First this has proven to me that there are some people out there who are way too serious about this game. I don’t think I’ve ever seen so many people personally and directly attack the credibility and personality of bloggers and writers the way I have in the wake of these two announcements. The hate levvied that the staff of WoW.com and MMO Champion has been unparalleled, and it’s really frightening. If we had leaked the information first (which wouldn’t have been possible, I’m not kidding myself here) I would only hope that the folks reading here would have been a little more kind.

That being said, I also realize that there are a ton of people who really don’t understand what it means to report, be a journalist, or even live in that blogging middle-ground that’s not quite established journalism but is still in the business of providing information to an interested community. A very vocal element of the WoW community started screaming because WoW.com and MMO Champion wouldn’t name the inside sources that have provided them the information they’ve reported, essentially insisting on their sources being revealed or the posts be retracted.

I literally got into a discussion during the last live stream of Rawrcast with someone who claimed to be a law student about the nature of anonymous sources. He claimed that anonymous sources had to be named legally or face contempt charges, and that people have the right to face their accusers, both points only partially true (the latter far more than the former) and both revealing a lack of understanding of law and journalism.

The error here with the first point is that the assertion comes from the relatively recent case of Valerie Plame, where reporter Judith Miller spent time in prison under a contempt of court charge because she wouldn’t reveal the anonymous source that disclosed to her – which she then disclosed in print – the identity of former undercover CIA agent Valerie Plame, married to former ambassador Joeseph Wilson, who was a critic of the Bush Administration in the lead up to the Iraq war. In this case, the court decided the source must be named because the damage that was done (essentially the outing of an undercover CIA agent) posed a risk to life and limb of the agent and a risk to national security. This particular case, in the judge’s discretion, outweighed the right of journalists to keep their sources anonymous.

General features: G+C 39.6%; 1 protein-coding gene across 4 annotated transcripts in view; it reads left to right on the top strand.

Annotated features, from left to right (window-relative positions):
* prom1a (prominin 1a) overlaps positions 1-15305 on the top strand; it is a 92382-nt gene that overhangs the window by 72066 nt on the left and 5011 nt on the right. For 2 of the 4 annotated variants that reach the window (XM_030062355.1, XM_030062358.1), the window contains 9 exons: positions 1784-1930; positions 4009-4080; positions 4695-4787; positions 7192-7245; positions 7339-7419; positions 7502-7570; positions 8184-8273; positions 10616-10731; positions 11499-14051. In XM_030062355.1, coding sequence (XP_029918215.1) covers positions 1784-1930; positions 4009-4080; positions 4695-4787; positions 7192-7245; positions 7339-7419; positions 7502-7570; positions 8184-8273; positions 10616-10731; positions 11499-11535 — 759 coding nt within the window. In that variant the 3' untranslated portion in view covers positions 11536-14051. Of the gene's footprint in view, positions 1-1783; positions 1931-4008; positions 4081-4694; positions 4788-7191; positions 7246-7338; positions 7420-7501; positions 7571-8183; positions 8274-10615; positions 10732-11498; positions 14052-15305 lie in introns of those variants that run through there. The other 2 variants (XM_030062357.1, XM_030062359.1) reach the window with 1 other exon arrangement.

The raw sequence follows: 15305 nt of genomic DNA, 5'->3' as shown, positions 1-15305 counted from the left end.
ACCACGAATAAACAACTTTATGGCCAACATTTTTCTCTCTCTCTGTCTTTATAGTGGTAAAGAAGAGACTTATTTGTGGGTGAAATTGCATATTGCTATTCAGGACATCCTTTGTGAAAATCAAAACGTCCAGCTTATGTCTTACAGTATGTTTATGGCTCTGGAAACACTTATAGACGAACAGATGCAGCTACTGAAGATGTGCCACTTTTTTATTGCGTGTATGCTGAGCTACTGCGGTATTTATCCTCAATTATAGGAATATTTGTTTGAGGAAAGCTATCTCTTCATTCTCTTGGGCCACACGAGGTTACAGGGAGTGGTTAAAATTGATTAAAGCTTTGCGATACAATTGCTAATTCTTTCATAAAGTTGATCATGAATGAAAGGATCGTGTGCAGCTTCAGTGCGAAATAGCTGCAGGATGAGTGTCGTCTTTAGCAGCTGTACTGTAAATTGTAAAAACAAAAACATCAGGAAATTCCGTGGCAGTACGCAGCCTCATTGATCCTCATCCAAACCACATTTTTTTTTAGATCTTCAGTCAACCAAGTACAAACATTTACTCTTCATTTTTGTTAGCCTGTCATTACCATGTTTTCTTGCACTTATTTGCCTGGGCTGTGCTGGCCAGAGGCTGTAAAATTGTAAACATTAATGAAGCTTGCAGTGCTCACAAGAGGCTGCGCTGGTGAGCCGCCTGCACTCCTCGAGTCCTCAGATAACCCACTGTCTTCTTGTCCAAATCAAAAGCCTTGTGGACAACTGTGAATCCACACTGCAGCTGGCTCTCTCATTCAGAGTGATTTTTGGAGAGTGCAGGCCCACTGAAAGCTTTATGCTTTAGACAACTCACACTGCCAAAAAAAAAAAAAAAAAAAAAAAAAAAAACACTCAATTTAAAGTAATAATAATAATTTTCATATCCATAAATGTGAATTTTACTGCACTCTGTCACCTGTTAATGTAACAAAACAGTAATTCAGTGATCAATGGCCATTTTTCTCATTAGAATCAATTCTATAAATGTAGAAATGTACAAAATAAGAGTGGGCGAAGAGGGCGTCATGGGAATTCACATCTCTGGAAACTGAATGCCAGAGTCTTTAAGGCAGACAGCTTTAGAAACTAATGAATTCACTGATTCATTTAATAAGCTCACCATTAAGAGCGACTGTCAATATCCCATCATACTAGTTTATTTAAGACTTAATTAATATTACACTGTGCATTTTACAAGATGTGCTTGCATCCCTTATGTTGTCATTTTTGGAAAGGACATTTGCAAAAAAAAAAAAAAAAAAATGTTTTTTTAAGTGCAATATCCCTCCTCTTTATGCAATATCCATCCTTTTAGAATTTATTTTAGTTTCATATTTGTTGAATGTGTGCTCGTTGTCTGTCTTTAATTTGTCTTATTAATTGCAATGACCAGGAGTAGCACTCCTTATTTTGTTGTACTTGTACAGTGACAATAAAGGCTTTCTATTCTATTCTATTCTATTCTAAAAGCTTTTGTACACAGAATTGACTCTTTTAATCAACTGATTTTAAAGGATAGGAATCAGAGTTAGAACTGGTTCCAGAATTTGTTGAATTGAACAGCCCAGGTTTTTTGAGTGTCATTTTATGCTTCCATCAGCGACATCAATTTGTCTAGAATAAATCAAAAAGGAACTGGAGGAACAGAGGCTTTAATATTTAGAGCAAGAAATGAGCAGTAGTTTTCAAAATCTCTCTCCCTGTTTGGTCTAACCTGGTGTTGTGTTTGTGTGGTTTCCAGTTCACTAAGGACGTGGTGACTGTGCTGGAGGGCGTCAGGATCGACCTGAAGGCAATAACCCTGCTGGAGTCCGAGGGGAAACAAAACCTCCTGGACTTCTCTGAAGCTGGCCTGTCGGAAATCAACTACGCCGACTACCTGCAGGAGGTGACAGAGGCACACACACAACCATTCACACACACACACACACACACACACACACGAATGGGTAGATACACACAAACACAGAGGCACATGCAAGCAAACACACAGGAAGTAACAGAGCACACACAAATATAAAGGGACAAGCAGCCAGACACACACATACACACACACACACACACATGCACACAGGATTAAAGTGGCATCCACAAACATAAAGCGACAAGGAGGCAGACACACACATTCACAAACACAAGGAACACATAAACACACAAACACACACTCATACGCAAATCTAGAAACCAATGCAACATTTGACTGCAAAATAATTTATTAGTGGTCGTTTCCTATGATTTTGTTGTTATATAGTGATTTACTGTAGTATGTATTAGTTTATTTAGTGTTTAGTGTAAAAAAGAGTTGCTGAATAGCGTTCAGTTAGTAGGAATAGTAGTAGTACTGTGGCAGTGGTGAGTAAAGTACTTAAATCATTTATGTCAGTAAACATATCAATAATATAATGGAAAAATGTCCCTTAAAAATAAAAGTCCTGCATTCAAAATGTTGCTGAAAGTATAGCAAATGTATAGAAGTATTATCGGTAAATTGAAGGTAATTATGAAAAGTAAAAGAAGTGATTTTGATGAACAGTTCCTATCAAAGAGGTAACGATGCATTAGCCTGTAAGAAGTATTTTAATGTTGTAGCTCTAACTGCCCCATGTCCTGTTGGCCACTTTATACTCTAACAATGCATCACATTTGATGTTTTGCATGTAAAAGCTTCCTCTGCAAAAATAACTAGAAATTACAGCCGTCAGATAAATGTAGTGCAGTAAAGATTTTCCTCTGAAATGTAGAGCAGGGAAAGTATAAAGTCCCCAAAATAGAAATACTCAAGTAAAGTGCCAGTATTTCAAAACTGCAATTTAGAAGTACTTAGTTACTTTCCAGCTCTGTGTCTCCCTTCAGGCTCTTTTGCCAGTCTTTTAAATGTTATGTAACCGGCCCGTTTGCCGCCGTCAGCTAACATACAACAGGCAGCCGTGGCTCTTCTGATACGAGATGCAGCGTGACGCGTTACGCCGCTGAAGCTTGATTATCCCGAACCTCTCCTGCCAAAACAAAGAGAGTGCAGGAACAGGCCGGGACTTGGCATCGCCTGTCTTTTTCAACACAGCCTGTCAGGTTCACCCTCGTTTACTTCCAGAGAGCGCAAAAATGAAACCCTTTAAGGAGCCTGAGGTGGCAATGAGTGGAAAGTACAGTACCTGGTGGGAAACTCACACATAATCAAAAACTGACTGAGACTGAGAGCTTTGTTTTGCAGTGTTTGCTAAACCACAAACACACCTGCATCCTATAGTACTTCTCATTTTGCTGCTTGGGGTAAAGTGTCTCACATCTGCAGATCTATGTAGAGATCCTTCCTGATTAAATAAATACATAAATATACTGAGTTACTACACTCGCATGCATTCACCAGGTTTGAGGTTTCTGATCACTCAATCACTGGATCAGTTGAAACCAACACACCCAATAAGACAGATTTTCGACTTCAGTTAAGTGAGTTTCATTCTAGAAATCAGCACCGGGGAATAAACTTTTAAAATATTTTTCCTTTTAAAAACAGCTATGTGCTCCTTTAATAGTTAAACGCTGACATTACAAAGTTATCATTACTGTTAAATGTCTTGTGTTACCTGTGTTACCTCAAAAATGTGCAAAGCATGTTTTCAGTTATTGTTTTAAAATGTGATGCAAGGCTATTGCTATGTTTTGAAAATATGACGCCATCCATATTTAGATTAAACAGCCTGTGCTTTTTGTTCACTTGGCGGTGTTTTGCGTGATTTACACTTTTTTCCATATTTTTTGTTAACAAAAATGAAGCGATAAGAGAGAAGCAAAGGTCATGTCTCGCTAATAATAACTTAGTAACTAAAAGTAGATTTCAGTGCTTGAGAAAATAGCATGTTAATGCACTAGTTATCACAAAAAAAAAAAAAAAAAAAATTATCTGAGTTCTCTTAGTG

The error with the second assertion is simply that in a case like this there is no defamation or personal harm being done. If this were a case of libel or slander and a reporter printed something that was particularly defaming of a specific person, that person could then sue to have the source named so that person could take the source to court for defamation of character. Even then, the case is tenuous.

of shutting the hell up…

In the end, a reporter’s right to keep sources protected an anonymous is at the highest level one of the elements of the Constitutional freedom of the press, and it has only very rarely been walked on by the legal system – and when it has been, to chilling effects. Students of law would be wise to look up cases like Watergate (as in Deep Throat, a source who went unnamed until his death in 2005, when it was revealed to be William Mark Felt, Sr.) to see a textbook example of how journalistic law protects anonymous sources, and more recently the case of Josh Wolf, a blogger who fought and went to prison to keep his source anonymous, to see how arguments on both sides are shaped.

Now back to the topic of WoW.com and MMO Champion – neither of these cases have to do with libel or slander, national security, or any risk to life or limb or livlihood of anyone aside from perhaps the anonymous source who revealed the information. It is perfectly acceptable, legal, and frankly within WoW.com and MMO Champion’s rights to not divulge their sources. Leave them be. Journalistically I’m more of a fan of bring right as opposed to being first, but only time will tell if any of us are either of those things.

I think there’s more than enough room to doubt the rumors and the leaks, there’s more than enough room to be suspicious of the source, and more than enough room to wonder if this information is even remotely true, but there is absolutely no room to personally attack the people who report it or their credibility just because you may not like what the rumors say.

3 Comments so far

  1. buffd.net (unregistered) on August 19th, 2009 @ 2:25 am

    Of Leaks and Cataclysms: More Speculation on Cataclysm Leaked | Azeroth Metblogs…

    First MMO Champion said it, then WoW.com said it, and now that it’s been a few days since both sites leaked information that is rumored to be details from the upcoming expansion that’s also rumored to be called World of Warcraft: Cataclysm, the dust ha…

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  3. Announcing: World of Warcraft: Cataclysm | Azeroth Metblogs (pingback) on August 22nd, 2009 @ 12:55 am